Beyond the Chinese Monroe doctrine

Posted by: | Posted on: December 14, 2011

But bilateralism alone will not suffice. China should remember that ASEAN — or the closely-related East Asia Summit — has the responsibility of reducing tensions and addressing threats to regional stability as a whole, and nothing challenges regional stability more at this point than the SCS dispute.

Beyond the Chinese Monroe doctrine


Author: Amitav Acharya, American University

The escalating regional tensions over territorial disputes in the South China Sea (SCS) have revived two crucial questions facing Asia’s strategic future: whether China is pursuing a ‘Monroe Doctrine’ over its neighbourhood, including the SCS area; and how far China’s neighbours can go in acquiescing to its rising power.

The Monroe Doctrine was first enunciated in 1823 by then-US President James Monroe as the policy of a rising US forbidding European powers to either colonise or interfere in the affairs of states in the Western Hemisphere. The essence of the Monroe Doctrine was to deny the Latin American and Caribbean region to European powers, and establish US regional hegemony.

Some see parallels between that policy and China’s rise today. The SCS is China’s backyard and, like 19th century-America, China is a rising power.

In his 2001 book, The Tragedy of Great Power Politics, John Mearsheimer argued: ‘A wealthy China would not be a status quo power but an aggressive state determined to achieve regional hegemony’. Chinese military modernisation appears to be headed exactly in such a direction, developing what military analysts term ‘anti-access, area denial’ capability. In March 2010, the Commander of the US Pacific Command, Admiral Robert Willard, warned: ‘China’s rapid and comprehensive transformation of its armed forces … challenge our freedom of action in the region,’ and ‘potentially infringe on their [US allies’] freedom of action’.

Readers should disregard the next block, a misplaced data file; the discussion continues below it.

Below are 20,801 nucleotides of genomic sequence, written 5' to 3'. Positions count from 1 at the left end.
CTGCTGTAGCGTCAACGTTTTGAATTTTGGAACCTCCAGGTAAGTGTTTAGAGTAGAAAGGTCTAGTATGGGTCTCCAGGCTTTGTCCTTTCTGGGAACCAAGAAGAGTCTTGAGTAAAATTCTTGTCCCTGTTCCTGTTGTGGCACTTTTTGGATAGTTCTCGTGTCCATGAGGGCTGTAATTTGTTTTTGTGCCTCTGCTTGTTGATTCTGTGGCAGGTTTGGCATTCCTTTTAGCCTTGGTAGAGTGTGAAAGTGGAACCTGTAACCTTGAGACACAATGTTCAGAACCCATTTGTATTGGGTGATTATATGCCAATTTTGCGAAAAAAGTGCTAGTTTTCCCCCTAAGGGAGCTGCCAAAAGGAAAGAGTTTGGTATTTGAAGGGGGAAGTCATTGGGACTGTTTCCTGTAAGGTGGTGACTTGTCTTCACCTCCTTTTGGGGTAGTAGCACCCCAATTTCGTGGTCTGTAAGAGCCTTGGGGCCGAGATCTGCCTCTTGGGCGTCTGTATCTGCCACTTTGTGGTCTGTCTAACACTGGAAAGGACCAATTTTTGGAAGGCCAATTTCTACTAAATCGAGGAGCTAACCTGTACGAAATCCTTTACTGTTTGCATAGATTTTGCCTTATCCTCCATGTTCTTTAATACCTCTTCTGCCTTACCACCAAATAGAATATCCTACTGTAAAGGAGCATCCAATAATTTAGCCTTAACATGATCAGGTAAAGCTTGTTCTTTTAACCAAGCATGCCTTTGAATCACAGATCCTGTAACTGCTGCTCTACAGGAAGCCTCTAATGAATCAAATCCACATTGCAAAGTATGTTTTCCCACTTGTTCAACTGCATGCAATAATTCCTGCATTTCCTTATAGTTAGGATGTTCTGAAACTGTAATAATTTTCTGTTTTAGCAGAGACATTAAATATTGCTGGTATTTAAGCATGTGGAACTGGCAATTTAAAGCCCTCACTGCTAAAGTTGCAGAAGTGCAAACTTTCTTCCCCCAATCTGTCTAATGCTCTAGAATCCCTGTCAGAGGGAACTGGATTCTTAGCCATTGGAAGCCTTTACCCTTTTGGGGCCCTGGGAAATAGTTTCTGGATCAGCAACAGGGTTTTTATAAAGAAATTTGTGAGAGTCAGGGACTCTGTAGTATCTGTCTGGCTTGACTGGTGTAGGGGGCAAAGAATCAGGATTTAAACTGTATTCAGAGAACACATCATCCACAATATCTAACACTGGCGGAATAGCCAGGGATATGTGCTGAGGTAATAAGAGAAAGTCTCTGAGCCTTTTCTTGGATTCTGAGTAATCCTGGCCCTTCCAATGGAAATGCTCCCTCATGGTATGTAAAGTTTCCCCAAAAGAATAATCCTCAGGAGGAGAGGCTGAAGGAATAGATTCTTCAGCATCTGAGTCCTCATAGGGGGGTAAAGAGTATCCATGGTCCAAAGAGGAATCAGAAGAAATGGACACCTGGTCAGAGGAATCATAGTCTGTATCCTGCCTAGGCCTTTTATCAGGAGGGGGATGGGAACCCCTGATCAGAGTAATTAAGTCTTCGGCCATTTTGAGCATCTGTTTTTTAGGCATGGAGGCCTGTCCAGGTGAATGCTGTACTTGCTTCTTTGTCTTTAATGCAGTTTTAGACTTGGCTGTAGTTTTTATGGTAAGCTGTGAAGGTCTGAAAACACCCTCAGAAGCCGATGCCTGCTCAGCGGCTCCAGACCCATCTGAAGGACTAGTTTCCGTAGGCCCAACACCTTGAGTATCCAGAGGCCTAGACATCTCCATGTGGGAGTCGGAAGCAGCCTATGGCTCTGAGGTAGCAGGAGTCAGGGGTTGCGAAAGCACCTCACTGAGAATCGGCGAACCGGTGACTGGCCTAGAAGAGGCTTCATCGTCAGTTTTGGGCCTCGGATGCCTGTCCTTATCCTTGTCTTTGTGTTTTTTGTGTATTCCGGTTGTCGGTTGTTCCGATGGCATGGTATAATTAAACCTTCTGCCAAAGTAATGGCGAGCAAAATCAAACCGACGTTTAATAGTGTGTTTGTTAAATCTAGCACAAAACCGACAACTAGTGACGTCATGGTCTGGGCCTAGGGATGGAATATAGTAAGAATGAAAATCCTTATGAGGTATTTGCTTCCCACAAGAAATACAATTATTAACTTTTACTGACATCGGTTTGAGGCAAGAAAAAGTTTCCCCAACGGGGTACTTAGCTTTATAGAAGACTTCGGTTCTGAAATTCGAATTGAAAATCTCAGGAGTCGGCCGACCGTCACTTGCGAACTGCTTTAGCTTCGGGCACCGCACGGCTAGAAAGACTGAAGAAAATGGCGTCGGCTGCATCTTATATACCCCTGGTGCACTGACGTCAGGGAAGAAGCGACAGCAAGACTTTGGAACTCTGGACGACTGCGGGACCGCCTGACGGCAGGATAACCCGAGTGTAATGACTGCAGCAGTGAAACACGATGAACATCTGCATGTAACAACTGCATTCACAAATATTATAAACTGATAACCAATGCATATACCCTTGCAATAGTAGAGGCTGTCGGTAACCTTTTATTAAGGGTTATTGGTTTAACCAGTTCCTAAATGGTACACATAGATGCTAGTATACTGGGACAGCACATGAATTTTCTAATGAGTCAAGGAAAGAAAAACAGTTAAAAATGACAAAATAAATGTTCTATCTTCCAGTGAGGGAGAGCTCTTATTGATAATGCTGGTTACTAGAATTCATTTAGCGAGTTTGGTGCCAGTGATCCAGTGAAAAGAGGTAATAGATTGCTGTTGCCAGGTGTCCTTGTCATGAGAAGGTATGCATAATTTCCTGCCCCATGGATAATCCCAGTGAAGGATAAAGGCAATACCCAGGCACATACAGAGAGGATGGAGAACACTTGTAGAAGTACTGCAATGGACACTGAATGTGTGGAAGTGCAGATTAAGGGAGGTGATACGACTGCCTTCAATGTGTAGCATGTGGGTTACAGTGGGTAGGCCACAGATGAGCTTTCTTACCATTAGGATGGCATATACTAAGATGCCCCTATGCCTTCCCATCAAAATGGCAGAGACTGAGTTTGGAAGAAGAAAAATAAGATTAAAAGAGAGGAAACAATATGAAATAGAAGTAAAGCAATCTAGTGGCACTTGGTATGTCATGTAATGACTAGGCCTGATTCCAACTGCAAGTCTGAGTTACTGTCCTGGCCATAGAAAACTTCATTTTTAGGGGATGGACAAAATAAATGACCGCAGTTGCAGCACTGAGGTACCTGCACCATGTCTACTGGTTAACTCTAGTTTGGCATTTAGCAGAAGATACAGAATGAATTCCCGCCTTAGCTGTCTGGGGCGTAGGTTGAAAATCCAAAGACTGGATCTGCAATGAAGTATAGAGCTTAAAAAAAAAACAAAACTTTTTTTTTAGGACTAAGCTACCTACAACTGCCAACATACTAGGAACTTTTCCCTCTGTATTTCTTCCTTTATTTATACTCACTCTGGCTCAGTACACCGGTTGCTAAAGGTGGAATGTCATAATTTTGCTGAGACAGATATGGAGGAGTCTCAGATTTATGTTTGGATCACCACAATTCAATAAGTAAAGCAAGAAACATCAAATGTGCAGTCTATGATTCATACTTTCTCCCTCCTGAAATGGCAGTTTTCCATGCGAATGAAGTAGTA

Evidence of a Chinese Monroe Doctrine can be seen from its recent actions in the SCS, as reported in recent East Asia Forum articles. But there are major differences between the two historical contexts which make the Monroe Doctrine parallel less than apt.

First, in early 19th century, there was no countervailing force, whether another regional power or an offshore balancer, available to block US regional hegemony over its backyard. The rivalry between Britain and France constrained America in the Western Hemisphere.

China today not only faces the US — an offshore, although some say a ‘resident’, balancer — but also regional balancers such as India, Japan and Russia, should it seek regional hegemony.

Second, the Monroe Doctrine came at a time of historic shift in US economic development. From December 1807 to March 1809, Congress imposed a near-total embargo on US international commerce, a policy that, along with the 1812 US–British war, helped the development of US domestic industry and lowered overall US international economic interdependence. In this climate of reduced dependence on foreign trade, US policymakers did not need to worry about damage to its economic interests if European powers cut off their trade routes to the US.

Compare this to the interdependent global economic order of today, which China depends on. According to a recent report in China Daily, over 60 per cent of China’s GDP now depends on foreign trade. Imported oil accounts for 50 per cent of its oil needs. China’s commerce, and hence prosperity, depends very much on access to sea lanes through the Indian Ocean, the Malacca Straits and other areas over which it has little control, and which are dominated by US naval power. India too has significant naval power in the Indian Ocean.